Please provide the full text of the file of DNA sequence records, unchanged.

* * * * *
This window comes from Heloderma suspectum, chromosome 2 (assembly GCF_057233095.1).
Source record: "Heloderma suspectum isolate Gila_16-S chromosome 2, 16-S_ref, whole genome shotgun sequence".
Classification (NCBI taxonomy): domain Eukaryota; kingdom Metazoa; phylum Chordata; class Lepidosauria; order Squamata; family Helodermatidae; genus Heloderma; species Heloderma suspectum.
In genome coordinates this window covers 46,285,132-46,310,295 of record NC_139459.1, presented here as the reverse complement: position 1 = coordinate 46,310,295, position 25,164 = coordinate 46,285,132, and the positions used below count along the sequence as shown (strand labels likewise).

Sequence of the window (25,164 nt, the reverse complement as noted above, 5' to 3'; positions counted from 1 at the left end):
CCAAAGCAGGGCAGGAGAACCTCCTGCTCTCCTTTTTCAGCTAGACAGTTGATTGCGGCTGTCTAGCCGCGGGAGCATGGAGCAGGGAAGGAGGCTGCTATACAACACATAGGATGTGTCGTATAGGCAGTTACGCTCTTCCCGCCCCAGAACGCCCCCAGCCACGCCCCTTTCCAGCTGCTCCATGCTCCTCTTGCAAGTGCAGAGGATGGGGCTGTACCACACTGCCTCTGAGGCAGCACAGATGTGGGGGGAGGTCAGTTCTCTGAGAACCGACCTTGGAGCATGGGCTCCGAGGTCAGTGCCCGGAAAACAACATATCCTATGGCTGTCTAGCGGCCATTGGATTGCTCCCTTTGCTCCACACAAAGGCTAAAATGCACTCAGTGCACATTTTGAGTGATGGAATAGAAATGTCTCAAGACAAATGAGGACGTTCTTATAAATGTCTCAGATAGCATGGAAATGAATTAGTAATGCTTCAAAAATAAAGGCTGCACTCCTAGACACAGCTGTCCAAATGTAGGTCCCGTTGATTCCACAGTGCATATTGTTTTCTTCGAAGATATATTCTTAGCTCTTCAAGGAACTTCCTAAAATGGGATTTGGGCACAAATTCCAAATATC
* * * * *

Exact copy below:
This window comes from Heloderma suspectum, chromosome 2 (assembly GCF_057233095.1).
Source record: "Heloderma suspectum isolate Gila_16-S chromosome 2, 16-S_ref, whole genome shotgun sequence".
Classification (NCBI taxonomy): domain Eukaryota; kingdom Metazoa; phylum Chordata; class Lepidosauria; order Squamata; family Helodermatidae; genus Heloderma; species Heloderma suspectum.
In genome coordinates this window covers 46,285,132-46,310,295 of record NC_139459.1, presented here as the reverse complement: position 1 = coordinate 46,310,295, position 25,164 = coordinate 46,285,132, and the positions used below count along the sequence as shown (strand labels likewise).

Sequence of the window (25,164 nt, the reverse complement as noted above, 5' to 3'; positions counted from 1 at the left end):
CCAAAGCAGGGCAGGAGAACCTCCTGCTCTCCTTTTTCAGCTAGACAGTTGATTGCGGCTGTCTAGCCGCGGGAGCATGGAGCAGGGAAGGAGGCTGCTATACAACACATAGGATGTGTCGTATAGGCAGTTACGCTCTTCCCGCCCCAGAACGCCCCCAGCCACGCCCCTTTCCAGCTGCTCCATGCTCCTCTTGCAAGTGCAGAGGATGGGGCTGTACCACACTGCCTCTGAGGCAGCACAGATGTGGGGGGAGGTCAGTTCTCTGAGAACCGACCTTGGAGCATGGGCTCCGAGGTCAGTGCCCGGAAAACAACATATCCTATGGCTGTCTAGCGGCCATTGGATTGCTCCCTTTGCTCCACACAAAGGCTAAAATGCACTCAGTGCACATTTTGAGTGATGGAATAGAAATGTCTCAAGACAAATGAGGACGTTCTTATAAATGTCTCAGATAGCATGGAAATGAATTAGTAATGCTTCAAAAATAAAGGCTGCACTCCTAGACACAGCTGTCCAAATGTAGGTCCCGTTGATTCCACAGTGCATATTGTTTTCTTCGAAGATATATTCTTAGCTCTTCAAGGAACTTCCTAAAATGGGATTTGGGCACAAATTCCAAATATC